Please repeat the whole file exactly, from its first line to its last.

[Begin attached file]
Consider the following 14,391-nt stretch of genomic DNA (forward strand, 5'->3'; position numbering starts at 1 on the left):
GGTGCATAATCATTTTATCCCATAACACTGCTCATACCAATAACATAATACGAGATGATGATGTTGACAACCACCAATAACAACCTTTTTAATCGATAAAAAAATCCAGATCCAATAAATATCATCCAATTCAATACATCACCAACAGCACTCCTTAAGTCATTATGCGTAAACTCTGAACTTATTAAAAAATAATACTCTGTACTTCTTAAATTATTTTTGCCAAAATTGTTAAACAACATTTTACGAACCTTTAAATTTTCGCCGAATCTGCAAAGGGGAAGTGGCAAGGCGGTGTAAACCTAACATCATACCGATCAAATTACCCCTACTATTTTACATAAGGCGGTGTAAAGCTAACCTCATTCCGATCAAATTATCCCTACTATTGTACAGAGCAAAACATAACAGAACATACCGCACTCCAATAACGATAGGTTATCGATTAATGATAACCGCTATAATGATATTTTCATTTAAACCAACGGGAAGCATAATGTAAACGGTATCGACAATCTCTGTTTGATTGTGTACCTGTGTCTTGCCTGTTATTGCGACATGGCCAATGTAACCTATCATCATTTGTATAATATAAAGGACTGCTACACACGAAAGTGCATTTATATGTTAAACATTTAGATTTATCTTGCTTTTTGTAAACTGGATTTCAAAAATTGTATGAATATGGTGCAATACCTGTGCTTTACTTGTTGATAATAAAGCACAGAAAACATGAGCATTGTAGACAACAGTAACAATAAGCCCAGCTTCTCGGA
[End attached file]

Consider the following 14,391-nt stretch of genomic DNA (forward strand, 5'->3'; position numbering starts at 1 on the left):
GGTGCATAATCATTTTATCCCATAACACTGCTCATACCAATAACATAATACGAGATGATGATGTTGACAACCACCAATAACAACCTTTTTAATCGATAAAAAAATCCAGATCCAATAAATATCATCCAATTCAATACATCACCAACAGCACTCCTTAAGTCATTATGCGTAAACTCTGAACTTATTAAAAAATAATACTCTGTACTTCTTAAATTATTTTTGCCAAAATTGTTAAACAACATTTTACGAACCTTTAAATTTTCGCCGAATCTGCAAAGGGGAAGTGGCAAGGCGGTGTAAACCTAACATCATACCGATCAAATTACCCCTACTATTTTACATAAGGCGGTGTAAAGCTAACCTCATTCCGATCAAATTATCCCTACTATTGTACAGAGCAAAACATAACAGAACATACCGCACTCCAATAACGATAGGTTATCGATTAATGATAACCGCTATAATGATATTTTCATTTAAACCAACGGGAAGCATAATGTAAACGGTATCGACAATCTCTGTTTGATTGTGTACCTGTGTCTTGCCTGTTATTGCGACATGGCCAATGTAACCTATCATCATTTGTATAATATAAAGGACTGCTACACACGAAAGTGCATTTATATGTTAAACATTTAGATTTATCTTGCTTTTTGTAAACTGGATTTCAAAAATTGTATGAATATGGTGCAATACCTGTGCTTTACTTGTTGATAATAAAGCACAGAAAACATGAGCATTGTAGACAACAGTAACAATAAGCCCAGCTTCTCGGA